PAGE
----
Abstract: The assessment of biodiversity condition is becoming increasingly important in natural resource management (NRM), especially within the context of climate change. The challenge facing land and biodiversity conservation managers is knowledge about what biodiversity to assess, how to measure it and how to interpret complex ecological information to inform policy and management decisions. There are few operational frameworks to solve these challenges. This technical report examines the feasibility of identifying appropriate indicators to monitor and assess biodiversity, focusing on an arid rangeland landscape. Using an ecological risk assessment philosophy, we developed a method to identify and select outcome-based indicators to audit biodiversity and assess its condition. We interpreted this challenge as an exercise in designing a biodiversity monitoring program at the regional scale where the purpose of monitoring was to detect change, interpret monitoring data to assess condition and make management decisions. We focused on the regional scale because most planning, management decisions and reporting for biodiversity occurs at this level. Lessons learned in other studies indicated that we needed to take a strategic approach to identifying indicators, as not all indicators will be suitable to measure information pertaining to the desired management outcomes. We were also aware of the importance of acceptance of indicators; therefore, it was important to identify a set of field-based and remotely derived indicators that were scientifically credible and practical to measure. We also propose a new method to interpret biodiversity condition, and we illustrate it using a hypothetical example.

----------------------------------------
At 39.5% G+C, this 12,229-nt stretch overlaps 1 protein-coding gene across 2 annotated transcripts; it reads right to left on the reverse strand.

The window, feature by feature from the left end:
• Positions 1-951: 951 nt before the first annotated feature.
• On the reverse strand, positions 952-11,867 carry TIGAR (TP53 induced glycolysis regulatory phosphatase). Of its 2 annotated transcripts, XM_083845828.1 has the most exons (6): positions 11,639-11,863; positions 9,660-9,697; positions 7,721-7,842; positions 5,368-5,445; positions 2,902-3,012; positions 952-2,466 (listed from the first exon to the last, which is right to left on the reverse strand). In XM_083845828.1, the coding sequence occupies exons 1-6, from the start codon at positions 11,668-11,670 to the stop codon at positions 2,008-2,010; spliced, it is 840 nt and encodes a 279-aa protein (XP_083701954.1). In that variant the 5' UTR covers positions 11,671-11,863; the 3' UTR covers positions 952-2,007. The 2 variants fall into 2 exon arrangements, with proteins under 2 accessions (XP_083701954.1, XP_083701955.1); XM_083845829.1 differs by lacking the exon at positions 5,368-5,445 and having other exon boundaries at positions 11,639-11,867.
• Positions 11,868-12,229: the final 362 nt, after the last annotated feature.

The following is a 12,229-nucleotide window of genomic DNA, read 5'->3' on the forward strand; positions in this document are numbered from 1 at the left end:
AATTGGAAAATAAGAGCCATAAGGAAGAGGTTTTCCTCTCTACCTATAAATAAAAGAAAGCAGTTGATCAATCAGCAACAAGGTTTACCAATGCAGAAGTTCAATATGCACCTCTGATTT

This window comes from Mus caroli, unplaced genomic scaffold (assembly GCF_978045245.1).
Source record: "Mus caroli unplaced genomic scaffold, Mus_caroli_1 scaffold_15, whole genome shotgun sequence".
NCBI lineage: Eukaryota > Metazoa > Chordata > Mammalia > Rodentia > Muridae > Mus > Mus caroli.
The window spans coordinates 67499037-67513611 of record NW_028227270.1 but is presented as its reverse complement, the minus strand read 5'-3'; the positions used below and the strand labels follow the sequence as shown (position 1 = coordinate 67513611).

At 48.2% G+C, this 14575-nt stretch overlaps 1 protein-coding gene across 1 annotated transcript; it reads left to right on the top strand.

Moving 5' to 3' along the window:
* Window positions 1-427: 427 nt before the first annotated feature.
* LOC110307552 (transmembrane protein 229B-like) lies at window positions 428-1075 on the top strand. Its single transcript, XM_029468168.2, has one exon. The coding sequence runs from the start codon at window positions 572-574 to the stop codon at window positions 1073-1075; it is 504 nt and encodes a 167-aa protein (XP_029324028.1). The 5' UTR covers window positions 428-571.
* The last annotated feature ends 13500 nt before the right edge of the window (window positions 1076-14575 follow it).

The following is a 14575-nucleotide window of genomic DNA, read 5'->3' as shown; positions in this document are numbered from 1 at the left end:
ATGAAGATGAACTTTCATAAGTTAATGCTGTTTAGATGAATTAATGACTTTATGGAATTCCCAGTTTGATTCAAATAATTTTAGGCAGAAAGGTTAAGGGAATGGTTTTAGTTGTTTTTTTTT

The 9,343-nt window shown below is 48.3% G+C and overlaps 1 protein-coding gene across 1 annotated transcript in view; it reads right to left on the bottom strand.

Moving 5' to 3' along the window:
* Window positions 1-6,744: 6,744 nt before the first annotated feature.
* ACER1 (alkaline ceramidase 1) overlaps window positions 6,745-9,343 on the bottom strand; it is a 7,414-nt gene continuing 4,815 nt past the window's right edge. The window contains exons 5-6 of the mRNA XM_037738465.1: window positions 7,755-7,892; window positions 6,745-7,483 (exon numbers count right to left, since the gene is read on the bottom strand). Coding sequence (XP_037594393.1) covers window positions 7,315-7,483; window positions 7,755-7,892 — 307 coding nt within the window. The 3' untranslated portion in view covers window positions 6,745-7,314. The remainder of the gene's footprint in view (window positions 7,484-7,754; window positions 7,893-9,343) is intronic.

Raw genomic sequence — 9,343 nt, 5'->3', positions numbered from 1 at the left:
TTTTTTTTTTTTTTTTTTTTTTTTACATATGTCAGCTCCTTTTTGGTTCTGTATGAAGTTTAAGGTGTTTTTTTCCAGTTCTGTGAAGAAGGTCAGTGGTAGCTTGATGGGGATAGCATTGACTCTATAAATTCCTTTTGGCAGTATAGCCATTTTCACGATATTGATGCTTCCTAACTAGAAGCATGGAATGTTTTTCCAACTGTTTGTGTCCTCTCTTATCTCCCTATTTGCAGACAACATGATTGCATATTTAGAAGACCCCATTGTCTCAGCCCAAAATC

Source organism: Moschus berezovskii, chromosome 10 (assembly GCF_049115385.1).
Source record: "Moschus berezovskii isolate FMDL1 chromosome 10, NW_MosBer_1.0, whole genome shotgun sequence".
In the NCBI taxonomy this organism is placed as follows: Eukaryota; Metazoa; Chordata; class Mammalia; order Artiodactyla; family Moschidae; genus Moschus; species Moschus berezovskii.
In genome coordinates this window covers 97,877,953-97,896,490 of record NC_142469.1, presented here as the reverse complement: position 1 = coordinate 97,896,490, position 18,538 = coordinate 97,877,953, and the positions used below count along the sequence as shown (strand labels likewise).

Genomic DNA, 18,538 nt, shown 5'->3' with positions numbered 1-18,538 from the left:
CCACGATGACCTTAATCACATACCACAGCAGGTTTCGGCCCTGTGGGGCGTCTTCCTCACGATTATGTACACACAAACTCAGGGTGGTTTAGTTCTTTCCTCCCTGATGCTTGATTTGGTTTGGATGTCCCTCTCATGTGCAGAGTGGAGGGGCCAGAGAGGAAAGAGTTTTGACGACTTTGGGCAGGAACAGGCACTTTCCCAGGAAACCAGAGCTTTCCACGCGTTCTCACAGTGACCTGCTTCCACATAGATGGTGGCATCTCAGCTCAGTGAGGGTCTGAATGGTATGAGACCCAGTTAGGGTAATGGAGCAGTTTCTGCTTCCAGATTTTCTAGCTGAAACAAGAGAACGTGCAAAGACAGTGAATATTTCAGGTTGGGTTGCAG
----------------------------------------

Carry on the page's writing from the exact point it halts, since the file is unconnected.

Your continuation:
Smyth, AK, Brandle, R, Brook, A, Chewings, VH, Fleming, M, Read, J, 2009, Methods for identifying, selecting and interpreting indicators for assessing biodiversity condition in desert Australia, using the Stony Plains bioregion as a case study, Volume:39, Report, viewed 05 December 2023, https://www.nintione.com.au/?p=4845.